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Winter Is Coming: A Guide to Cold Weather Sports Injury Prevention

You are special if you play and train all winter long. You are a winter warrior!

However, winter warriors, like you, need extra safety from injuries in winter. Winter sports are inherently more dangerous. In 2015, over 246,000 people were treated for winter sports injuries, according to the U.S. Consumer Product Safety Commission. Here in Canada, more 5,600 people are seriously injured during winter sports activities every year, according to Canadian Institute for Health Information.

The winter climate is far less forgiving than other seasons. Plus, sun exposure and hydration are still a concern. While not all these injuries are avoidable, knowledge increases safety.

Here we will discuss most common injuries that occur while playing winter sports.

Skiing and Snowboarding Injuries

Skiing and snowboarding are among the most popular winter activities. However, these activities also cause the most number of winter sport injuries.

These activities include descending steep slopes covered with snow at high speed. The snow-covered slopes may cause you to slip, hit an object, or fall over. In addition, use of a secondary sports equipment (ski, snowboard, pole) during such activities increases the risk of injury. Concussions, fractures, and twisting muscles are common injuries that occur during skiing or snowboarding.

To reduce the risk of concussions, always wear helmets during any activity where speed is a concern. Also, make sure your children wear helmets as well.

Also, a severe fall can injure limbs or body to a varying degree. Avoid going near sharp cliffs, dangerous heights, or rocky paths to stay safe.

Tobogganing and Snowmobiling Injuries

Both tobogganing, also called sledging or sledding, and snowmobiling involve using sports equipment, similar to skiing and snowboarding. But the equipment is much larger, and powered in case of snowmobiling. Such equipment complicates the safety of the person involved. While the larger equipment offers better protection, it also pose risks due to a person falling over or carried away with the snowmobile.

The injuries include fractures, concussions, to severe body injuries. To reduce the risk, always wear proper protective equipment, fasten the belts, and operate the toboggans and snowmobiles safely.

Hockey Injuries

Winter season is also a hockey season. Throughout the season, numerous hockey teams train and play games with each other. During these hockey games, serious injuries happen to players frequently.

In the game, players collide with each other, hit the glass, and fall on ice. These incidents can result in concussions, torn ligaments, and fractured bones.

For safety, make sure to wear all hockey equipment when on the ice. Avoid any kind of dangerous or foul play. Enforcing rules to create safe and fair play conditions is also important for the hockey players.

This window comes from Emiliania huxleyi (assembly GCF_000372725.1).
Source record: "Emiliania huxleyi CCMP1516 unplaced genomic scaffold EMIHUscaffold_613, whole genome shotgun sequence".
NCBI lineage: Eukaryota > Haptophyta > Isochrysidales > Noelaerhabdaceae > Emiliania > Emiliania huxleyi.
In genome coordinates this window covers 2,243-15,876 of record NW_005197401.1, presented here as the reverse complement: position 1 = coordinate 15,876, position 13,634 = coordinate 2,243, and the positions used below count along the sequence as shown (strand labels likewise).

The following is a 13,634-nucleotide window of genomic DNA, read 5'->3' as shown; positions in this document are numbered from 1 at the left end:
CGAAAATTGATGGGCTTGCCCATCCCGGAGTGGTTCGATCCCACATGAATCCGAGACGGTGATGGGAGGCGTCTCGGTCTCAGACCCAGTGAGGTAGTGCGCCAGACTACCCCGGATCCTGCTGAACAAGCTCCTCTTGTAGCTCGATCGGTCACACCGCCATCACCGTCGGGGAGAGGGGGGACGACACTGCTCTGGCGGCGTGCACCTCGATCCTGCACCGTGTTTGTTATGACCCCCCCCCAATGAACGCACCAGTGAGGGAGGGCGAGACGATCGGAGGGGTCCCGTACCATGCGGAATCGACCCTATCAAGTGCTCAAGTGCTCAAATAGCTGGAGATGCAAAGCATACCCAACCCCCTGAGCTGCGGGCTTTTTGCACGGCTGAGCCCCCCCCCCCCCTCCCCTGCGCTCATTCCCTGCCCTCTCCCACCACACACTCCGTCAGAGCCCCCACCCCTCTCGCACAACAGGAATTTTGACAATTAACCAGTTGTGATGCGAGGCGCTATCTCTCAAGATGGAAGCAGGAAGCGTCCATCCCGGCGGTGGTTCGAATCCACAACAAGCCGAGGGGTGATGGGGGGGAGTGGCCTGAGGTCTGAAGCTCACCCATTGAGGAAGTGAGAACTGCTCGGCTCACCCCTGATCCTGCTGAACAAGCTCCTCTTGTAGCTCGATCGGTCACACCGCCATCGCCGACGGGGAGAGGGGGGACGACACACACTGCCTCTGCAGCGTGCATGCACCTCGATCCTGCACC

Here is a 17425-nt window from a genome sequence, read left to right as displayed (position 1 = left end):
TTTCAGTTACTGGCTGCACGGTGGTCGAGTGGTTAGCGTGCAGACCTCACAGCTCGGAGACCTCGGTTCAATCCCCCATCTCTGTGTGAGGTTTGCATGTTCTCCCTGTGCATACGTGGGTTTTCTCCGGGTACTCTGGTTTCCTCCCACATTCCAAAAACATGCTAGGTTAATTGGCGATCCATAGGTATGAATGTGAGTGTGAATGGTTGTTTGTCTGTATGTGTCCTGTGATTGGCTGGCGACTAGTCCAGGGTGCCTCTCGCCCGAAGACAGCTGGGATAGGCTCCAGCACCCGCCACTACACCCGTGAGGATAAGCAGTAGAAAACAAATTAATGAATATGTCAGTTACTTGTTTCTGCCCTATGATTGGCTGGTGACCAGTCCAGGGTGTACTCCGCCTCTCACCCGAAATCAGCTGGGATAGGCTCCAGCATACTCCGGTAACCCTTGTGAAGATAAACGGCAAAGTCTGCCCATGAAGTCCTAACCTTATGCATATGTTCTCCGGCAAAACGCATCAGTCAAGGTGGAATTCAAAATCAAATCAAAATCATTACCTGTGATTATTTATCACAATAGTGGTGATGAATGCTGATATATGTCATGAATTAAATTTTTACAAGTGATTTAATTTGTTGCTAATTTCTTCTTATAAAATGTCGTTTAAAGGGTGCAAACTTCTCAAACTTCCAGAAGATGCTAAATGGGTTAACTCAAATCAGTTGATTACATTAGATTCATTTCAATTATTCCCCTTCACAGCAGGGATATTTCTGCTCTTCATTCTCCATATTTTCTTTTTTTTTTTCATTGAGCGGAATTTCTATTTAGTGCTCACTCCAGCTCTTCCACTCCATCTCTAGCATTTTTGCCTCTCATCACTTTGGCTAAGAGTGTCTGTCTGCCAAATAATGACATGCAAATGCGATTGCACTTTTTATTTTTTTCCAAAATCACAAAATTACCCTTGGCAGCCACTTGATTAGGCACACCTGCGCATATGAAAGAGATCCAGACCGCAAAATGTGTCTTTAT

Skating Injuries

Skating on ice is a favorite activity of many people. While comparatively safer to other winter activities, it still poses a few risks.

Slipping on ice is the most common incident, especially for people who are new or less experience with skating. Injuring yourself while falling over or hitting into other people while skating are other safety concerns. Always wear the safety equipment and try to maintain distance from others while on the ice.

If you are skating outside, ensure the ice is safe every time you skate. Do not just assume it is safe because other people are skating on it, or because you skated on it yesterday.

Jogging and Running Injuries

Running and jogging outdoors is an effective way to keep yourself in shape, provided you are prepared for the season. However, dangerous surface conditions are often risky to runners.

In the winters, the risk of shin splints, cramps, ankle and knee injuries while running increases. You can minimize these risks by sticking to paths that you know well.

For safety, stay off the road and use the sidewalk or a park path. The road may look cleaner, but ice is harder to detect on the road. Plowed snow may also make the roadway narrow and give cars less space to maneuver around you.

Changing up your footwear in the winter is another step towards safety. By switching to a cross-trainer shoe, you can maintain grip better and keep your feet warm as well.

Related: Sports Injuries and Middle Age

Hiking and Walking Injuries

While hiking and walking seem safer when compared to other activities, they still contain many risks during the winter. The risk increases due to the unfamiliar paths covered with snow and ice.

To avoid injuries, always watch your step and look ahead to avoid stepping at the wrong spot. Most common injuries are due to slipping and falling, which result in fractures or bruises.
In addition, you have to be careful of frost bites while hiking in extreme cold temperatures.

Related: Slip and Fall Injuries in Snow

Cycling Injuries

With specialized bicycles, cycling has become an all-weather activity in Canada. However, bicycles are still prone to losing balance and crashing on snow and ice. These crashes might cause severe head and body injuries to the cyclist, including permanent disability or death.

For safety in snow and slippery weather, some bicycles come equipped with tires specially designed to work on snow and ice for safety. Additionally, you can stay off uneven surfaces and snow-covered roads to avoid crashes.

And remember, always wear a helmet.

Final Words

Being a winter warrior is all about preparing yourself and knowing a step ahead. Wearing a helmet, staying warm, following the rules, and switching up your normal exercise gear will help you stay safe in the snow and ice.

We hope this information will help you keep fighting all winter long.

Related: Slip and fall injury prevention tips in snow